‘Ghetto-Themed’ Party Offends at CT’s Fairfield University

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An off-campus “ghetto-themed” party held by students from Fairfield University in Connecticut has prompted an investigation and discussions concerning race and a lack of diversity at the school.

Witnesses said that party-goers at the beach house event were wearing baggy pants, gold chains, corn rows and costume baby bumps.

“The fact that there was even an idea to dress as ‘ghetto’ is an intrinsically perverted issue,” Fairfield junior Joe Harding told the Connecticut Post. “When a party has a theme, the participants are expected to wear a costume. In this case, the party-goers chose to wear clothing and accessories that portrayed their conceptualizations of what it means to be ghetto.  Ghetto is not a term of endearment.”

While some students were unhappy with the event, others said it was not unusual for the school, adding that they have seen acts of racism before on the school’s campus, writes Kristin Hussey for The New York Times.

Still others said that they did not believe the party to be offensive at all.  “It’s like Halloween. (I) dressed as a gangster (when I was four),” Brian Mason sophomore said. “Nobody said anything then.”

University officials first heard about the party from photos and posts found on social media, many of which told stories that students in attendance had worn brown makeup and “perpetuated racial stereotypes that have no place in our community,” according to a statement from the university president, the Rev. Jeffrey P. von Arx.

Von Arx said the university has spoken to many of the students at the school to ask how the incident has made them feel.  Some, he said, say that it reflects conditions in existence on the campus that put a stop to efforts to create a positive atmosphere that includes all students, writes Lindsey Bever for The Washington Post.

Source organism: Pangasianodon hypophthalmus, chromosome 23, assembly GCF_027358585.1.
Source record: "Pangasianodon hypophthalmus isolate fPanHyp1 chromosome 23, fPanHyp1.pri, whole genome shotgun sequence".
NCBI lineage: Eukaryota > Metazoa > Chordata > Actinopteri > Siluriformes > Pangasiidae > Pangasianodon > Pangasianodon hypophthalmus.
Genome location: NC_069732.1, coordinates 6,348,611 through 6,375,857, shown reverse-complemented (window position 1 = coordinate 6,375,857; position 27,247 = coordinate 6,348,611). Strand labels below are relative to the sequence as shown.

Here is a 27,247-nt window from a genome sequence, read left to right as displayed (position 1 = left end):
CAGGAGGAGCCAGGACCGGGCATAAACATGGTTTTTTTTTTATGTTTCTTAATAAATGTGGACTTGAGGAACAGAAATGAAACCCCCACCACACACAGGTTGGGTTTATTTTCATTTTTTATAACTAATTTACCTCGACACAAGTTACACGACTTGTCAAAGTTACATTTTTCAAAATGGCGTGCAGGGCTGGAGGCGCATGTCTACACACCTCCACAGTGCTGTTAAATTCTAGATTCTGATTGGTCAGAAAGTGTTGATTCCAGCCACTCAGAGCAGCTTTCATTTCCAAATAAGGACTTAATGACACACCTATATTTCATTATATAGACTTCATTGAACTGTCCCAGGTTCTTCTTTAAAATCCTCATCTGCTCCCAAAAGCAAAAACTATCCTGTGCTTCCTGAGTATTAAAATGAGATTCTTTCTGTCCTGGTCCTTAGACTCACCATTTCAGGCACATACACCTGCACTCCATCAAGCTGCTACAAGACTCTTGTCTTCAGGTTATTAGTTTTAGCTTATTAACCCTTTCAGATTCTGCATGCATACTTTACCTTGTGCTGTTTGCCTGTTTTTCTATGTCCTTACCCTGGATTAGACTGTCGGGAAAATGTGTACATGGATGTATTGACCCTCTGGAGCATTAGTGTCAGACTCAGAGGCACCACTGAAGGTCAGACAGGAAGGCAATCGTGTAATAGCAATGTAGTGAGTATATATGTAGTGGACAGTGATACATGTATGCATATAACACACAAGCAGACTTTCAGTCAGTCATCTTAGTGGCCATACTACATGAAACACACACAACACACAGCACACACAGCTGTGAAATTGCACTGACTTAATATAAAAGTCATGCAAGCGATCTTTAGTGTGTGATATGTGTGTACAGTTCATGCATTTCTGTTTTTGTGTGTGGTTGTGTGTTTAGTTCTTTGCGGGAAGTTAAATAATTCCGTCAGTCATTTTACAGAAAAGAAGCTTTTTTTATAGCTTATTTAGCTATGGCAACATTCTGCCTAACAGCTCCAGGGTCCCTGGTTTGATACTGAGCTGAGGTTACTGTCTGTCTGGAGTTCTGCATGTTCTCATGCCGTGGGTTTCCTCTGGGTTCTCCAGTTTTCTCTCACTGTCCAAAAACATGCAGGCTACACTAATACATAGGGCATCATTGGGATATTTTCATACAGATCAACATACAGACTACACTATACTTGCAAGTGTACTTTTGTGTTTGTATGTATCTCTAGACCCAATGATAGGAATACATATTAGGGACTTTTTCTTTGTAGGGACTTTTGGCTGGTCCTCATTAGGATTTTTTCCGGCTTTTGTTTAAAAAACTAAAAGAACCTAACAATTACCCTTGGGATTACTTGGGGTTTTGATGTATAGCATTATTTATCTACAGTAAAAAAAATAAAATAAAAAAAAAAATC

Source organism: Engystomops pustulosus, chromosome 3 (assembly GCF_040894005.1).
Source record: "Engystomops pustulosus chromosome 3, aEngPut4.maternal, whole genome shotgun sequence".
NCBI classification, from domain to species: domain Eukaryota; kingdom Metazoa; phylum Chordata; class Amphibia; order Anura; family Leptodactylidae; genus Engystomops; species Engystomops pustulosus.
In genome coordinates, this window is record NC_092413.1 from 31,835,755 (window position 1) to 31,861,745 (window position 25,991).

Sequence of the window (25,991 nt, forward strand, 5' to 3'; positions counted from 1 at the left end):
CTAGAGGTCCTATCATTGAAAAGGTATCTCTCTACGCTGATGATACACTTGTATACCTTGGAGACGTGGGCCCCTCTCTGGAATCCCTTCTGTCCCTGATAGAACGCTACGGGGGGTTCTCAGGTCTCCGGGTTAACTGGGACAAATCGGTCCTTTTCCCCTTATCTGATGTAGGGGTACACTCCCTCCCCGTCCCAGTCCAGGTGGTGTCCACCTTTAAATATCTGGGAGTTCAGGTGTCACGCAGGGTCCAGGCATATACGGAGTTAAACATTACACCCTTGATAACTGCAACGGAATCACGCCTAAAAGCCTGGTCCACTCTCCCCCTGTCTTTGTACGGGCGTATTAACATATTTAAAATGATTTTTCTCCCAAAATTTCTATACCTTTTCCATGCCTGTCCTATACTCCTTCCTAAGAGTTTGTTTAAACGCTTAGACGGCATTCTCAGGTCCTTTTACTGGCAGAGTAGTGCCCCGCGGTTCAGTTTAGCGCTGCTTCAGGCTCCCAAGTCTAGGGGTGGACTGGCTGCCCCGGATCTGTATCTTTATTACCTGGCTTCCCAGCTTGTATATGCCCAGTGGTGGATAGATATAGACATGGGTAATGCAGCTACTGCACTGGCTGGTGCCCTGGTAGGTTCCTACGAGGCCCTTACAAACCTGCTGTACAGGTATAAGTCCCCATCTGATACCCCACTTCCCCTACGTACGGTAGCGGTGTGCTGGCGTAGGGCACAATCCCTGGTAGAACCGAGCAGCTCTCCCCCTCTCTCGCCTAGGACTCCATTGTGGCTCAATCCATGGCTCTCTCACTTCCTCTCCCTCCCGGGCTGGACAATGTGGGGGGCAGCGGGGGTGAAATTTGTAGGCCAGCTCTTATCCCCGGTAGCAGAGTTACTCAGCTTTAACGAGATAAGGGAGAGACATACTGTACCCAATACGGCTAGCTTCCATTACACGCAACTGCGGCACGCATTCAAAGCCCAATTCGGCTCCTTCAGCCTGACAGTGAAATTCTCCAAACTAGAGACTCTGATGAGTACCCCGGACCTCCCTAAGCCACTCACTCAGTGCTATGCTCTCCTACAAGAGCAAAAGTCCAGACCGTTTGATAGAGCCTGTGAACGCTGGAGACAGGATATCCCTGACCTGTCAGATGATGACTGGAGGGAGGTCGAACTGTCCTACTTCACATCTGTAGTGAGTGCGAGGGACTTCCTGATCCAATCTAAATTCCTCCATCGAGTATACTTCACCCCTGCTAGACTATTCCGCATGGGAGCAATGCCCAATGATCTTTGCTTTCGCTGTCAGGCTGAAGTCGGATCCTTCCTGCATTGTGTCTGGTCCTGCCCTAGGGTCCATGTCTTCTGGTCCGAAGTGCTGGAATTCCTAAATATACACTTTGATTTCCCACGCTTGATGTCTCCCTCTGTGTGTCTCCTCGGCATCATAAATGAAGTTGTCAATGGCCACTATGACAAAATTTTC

In a statement, the school said that as a Jesuit and Catholic university it celebrates diversity and works to engage students in conversations that support and increase their understanding of other cultures.  In addition, they say they try to ensure that all students understand they need to be upstanding citizens, not only with each other, but with everyone within the community.  An investigation is currently ongoing into the situation with appropriate actions to be taken as soon as possible.

Jennifer Anderson, the university’s vice president of marketing and communications, said all students are required to follow the same code of conduct whether they live on campus or not.

Carolyn Vermont, director of urban initiatives for Connecticut Against Gun Violence, said she was not surprised by the party.  She said it simply showed the work that still needed to be done to curb the insensitivity toward race that is occurring not just on that campus, but across the entire country.

Fairfield University is a small, private institution in Connecticut with about 4,800 undergraduate and graduate students.  The school is one of 28 Jesuit colleges and universities across the country.  About 15% of its undergraduate student population is African American, Hispanic, Asian or Native American.